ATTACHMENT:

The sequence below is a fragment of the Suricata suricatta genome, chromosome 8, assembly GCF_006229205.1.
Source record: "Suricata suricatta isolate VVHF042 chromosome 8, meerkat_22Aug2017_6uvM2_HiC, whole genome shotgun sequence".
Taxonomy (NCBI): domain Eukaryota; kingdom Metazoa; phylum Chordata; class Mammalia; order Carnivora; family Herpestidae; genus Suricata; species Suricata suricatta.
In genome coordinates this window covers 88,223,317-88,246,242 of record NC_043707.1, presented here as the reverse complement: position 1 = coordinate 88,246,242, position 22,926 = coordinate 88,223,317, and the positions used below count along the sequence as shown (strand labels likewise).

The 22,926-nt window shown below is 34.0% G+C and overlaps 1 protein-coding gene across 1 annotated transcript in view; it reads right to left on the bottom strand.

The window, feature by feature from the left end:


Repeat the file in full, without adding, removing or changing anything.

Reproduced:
The sequence below is a fragment of the Suricata suricatta genome, chromosome 8, assembly GCF_006229205.1.
Source record: "Suricata suricatta isolate VVHF042 chromosome 8, meerkat_22Aug2017_6uvM2_HiC, whole genome shotgun sequence".
Taxonomy (NCBI): domain Eukaryota; kingdom Metazoa; phylum Chordata; class Mammalia; order Carnivora; family Herpestidae; genus Suricata; species Suricata suricatta.
In genome coordinates this window covers 88,223,317-88,246,242 of record NC_043707.1, presented here as the reverse complement: position 1 = coordinate 88,246,242, position 22,926 = coordinate 88,223,317, and the positions used below count along the sequence as shown (strand labels likewise).

The 22,926-nt window shown below is 34.0% G+C and overlaps 1 protein-coding gene across 1 annotated transcript in view; it reads right to left on the bottom strand.

The window, feature by feature from the left end: